Western Cape officials have said 22 taxi-related murders in the province were reported in July.
Three people were killed, and two others – including a five-month-old baby – were wounded in a shooting in Khayelitsha on Thursday.
This week, nine people died, and several others were wounded in parts of Cape Town.
There have been almost 80 murders since the start of the year.
On Friday Transport Minister Fikile Mbalula and MEC for transport, Daylin Mitchell met with Cape Amalgamated Taxi Association (Cata) and Congress for Democratic Taxi Associations (Codeta).
Codeta, Cata, and the South African National Taxi Council (Santaco) spent Friday engaging with the provincial government to find a solution to the ongoing taxi violence.
Transport MEC Mitchell said it’s important that a solution is found because commuters cannot pay the price for internal conflict.
Michell said last week, Section 91 of the National Land Transport Act, which enables him to close certain routes or ranks has been published and closed for comment on Friday.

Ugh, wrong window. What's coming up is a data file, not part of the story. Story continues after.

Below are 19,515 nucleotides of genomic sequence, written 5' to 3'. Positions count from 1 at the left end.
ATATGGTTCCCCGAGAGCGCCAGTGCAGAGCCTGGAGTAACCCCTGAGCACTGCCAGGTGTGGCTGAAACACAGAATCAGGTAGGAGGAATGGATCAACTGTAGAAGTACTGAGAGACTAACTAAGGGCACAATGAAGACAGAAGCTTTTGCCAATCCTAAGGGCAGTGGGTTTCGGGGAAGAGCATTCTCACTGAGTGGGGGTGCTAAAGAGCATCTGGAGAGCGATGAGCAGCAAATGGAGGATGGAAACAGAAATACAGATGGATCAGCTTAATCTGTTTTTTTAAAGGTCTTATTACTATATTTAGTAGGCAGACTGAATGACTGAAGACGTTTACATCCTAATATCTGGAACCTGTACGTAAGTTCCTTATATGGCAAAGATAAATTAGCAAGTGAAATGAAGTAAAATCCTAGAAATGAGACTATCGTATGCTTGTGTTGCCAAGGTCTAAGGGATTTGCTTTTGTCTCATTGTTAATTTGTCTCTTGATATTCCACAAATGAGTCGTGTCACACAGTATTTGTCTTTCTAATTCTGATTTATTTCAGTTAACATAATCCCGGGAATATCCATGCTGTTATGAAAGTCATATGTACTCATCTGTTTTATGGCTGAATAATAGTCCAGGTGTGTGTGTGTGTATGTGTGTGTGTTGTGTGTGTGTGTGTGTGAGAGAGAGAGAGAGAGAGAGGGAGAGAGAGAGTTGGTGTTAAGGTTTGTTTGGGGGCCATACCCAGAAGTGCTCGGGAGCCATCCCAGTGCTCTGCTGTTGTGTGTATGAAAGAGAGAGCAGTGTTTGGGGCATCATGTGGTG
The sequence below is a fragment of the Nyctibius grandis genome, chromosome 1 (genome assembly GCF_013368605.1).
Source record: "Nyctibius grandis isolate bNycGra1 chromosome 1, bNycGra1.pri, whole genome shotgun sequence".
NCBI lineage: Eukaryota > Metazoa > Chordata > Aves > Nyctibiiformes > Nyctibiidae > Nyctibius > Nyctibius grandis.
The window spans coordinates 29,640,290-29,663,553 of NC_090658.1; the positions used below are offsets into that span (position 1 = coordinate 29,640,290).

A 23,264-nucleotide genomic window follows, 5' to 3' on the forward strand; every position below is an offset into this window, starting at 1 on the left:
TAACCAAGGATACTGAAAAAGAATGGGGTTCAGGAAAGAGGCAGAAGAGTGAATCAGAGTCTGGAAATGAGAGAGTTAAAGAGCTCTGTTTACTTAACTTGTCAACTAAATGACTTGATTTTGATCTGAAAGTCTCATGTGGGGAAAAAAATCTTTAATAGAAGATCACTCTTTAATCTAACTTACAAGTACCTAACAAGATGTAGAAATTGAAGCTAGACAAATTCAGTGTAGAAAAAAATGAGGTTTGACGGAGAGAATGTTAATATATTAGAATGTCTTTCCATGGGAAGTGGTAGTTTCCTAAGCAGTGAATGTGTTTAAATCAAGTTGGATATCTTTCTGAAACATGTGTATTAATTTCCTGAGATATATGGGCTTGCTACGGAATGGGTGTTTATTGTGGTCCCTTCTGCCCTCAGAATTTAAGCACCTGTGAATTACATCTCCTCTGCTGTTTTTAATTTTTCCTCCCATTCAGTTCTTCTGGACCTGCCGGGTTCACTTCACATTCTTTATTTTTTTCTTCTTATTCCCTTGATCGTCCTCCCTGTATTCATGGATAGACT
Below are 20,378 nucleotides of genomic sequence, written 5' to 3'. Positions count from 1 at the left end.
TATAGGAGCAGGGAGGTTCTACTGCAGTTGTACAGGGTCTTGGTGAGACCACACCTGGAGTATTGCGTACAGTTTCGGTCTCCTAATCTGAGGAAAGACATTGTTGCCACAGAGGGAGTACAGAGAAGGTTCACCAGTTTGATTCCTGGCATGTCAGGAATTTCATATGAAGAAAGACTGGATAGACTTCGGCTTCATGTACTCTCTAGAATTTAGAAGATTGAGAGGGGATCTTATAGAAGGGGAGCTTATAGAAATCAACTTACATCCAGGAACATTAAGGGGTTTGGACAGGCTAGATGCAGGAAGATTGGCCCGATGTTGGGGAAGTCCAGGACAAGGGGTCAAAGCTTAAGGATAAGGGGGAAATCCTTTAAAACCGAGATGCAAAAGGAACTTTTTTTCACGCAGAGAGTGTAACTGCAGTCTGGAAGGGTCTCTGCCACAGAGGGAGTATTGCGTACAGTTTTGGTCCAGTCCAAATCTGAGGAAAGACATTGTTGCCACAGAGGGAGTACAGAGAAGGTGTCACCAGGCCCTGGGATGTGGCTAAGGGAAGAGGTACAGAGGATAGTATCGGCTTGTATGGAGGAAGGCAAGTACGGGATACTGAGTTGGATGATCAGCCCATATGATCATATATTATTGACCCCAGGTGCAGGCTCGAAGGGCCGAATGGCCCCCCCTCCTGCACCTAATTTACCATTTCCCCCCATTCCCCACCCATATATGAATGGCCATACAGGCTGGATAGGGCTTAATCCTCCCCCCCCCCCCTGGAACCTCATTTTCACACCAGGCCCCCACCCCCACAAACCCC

“That is the last resort, but we are not willing to compromise on the lives of innocent people because we can’t find common ground.”
The transport minister said the taxi war must come to an end; adding that routes is one of the main issues of conflict.
“Our endeavor as the national government is to bring stability in terms of policy and regulating the industry and ensuring that these wars come to an end.”
Mitchell and Mbalula said once there is a way forward, they would be on the ground communicating to various taxi leaders in communities.
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